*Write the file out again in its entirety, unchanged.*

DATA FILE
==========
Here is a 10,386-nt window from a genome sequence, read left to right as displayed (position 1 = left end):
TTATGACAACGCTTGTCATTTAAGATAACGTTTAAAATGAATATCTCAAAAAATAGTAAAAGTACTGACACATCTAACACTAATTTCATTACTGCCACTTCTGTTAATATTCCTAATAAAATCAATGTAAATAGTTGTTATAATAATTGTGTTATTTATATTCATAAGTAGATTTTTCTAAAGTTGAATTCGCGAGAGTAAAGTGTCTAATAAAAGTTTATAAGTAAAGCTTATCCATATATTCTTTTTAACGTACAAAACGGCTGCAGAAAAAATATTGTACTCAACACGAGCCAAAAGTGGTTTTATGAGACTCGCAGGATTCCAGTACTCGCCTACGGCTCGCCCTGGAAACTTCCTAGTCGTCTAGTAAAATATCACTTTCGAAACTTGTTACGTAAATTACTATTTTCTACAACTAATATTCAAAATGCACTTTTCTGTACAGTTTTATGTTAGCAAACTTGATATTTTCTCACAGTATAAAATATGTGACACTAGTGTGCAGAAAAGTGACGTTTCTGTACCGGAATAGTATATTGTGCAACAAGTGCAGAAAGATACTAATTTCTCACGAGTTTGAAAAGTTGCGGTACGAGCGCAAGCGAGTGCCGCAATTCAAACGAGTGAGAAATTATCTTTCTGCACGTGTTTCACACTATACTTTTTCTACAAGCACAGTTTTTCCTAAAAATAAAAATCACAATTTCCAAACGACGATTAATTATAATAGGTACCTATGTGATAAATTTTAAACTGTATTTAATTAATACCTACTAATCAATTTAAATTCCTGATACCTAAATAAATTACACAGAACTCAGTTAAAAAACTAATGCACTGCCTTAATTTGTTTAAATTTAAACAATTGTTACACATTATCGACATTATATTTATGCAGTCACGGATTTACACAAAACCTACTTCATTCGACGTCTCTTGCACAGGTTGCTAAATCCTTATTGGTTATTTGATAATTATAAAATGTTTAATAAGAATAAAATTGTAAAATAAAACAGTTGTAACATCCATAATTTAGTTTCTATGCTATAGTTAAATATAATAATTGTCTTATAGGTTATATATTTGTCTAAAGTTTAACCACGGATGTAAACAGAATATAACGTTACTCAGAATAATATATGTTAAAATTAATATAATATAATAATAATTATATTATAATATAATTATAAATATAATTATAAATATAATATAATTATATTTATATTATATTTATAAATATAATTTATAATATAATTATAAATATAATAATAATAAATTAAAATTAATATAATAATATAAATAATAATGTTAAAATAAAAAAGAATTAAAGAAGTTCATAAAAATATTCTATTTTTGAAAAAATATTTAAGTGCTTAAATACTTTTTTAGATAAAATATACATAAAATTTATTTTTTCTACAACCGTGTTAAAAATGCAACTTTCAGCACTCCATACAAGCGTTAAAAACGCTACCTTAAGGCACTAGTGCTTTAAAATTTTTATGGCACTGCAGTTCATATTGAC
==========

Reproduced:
Here is a 10,386-nt window from a genome sequence, read left to right as displayed (position 1 = left end):
TTATGACAACGCTTGTCATTTAAGATAACGTTTAAAATGAATATCTCAAAAAATAGTAAAAGTACTGACACATCTAACACTAATTTCATTACTGCCACTTCTGTTAATATTCCTAATAAAATCAATGTAAATAGTTGTTATAATAATTGTGTTATTTATATTCATAAGTAGATTTTTCTAAAGTTGAATTCGCGAGAGTAAAGTGTCTAATAAAAGTTTATAAGTAAAGCTTATCCATATATTCTTTTTAACGTACAAAACGGCTGCAGAAAAAATATTGTACTCAACACGAGCCAAAAGTGGTTTTATGAGACTCGCAGGATTCCAGTACTCGCCTACGGCTCGCCCTGGAAACTTCCTAGTCGTCTAGTAAAATATCACTTTCGAAACTTGTTACGTAAATTACTATTTTCTACAACTAATATTCAAAATGCACTTTTCTGTACAGTTTTATGTTAGCAAACTTGATATTTTCTCACAGTATAAAATATGTGACACTAGTGTGCAGAAAAGTGACGTTTCTGTACCGGAATAGTATATTGTGCAACAAGTGCAGAAAGATACTAATTTCTCACGAGTTTGAAAAGTTGCGGTACGAGCGCAAGCGAGTGCCGCAATTCAAACGAGTGAGAAATTATCTTTCTGCACGTGTTTCACACTATACTTTTTCTACAAGCACAGTTTTTCCTAAAAATAAAAATCACAATTTCCAAACGACGATTAATTATAATAGGTACCTATGTGATAAATTTTAAACTGTATTTAATTAATACCTACTAATCAATTTAAATTCCTGATACCTAAATAAATTACACAGAACTCAGTTAAAAAACTAATGCACTGCCTTAATTTGTTTAAATTTAAACAATTGTTACACATTATCGACATTATATTTATGCAGTCACGGATTTACACAAAACCTACTTCATTCGACGTCTCTTGCACAGGTTGCTAAATCCTTATTGGTTATTTGATAATTATAAAATGTTTAATAAGAATAAAATTGTAAAATAAAACAGTTGTAACATCCATAATTTAGTTTCTATGCTATAGTTAAATATAATAATTGTCTTATAGGTTATATATTTGTCTAAAGTTTAACCACGGATGTAAACAGAATATAACGTTACTCAGAATAATATATGTTAAAATTAATATAATATAATAATAATTATATTATAATATAATTATAAATATAATTATAAATATAATATAATTATATTTATATTATATTTATAAATATAATTTATAATATAATTATAAATATAATAATAATAAATTAAAATTAATATAATAATATAAATAATAATGTTAAAATAAAAAAGAATTAAAGAAGTTCATAAAAATATTCTATTTTTGAAAAAATATTTAAGTGCTTAAATACTTTTTTAGATAAAATATACATAAAATTTATTTTTTCTACAACCGTGTTAAAAATGCAACTTTCAGCACTCCATACAAGCGTTAAAAACGCTACCTTAAGGCACTAGTGCTTTAAAATTTTTATGGCACTGCAGTTCATATTGAC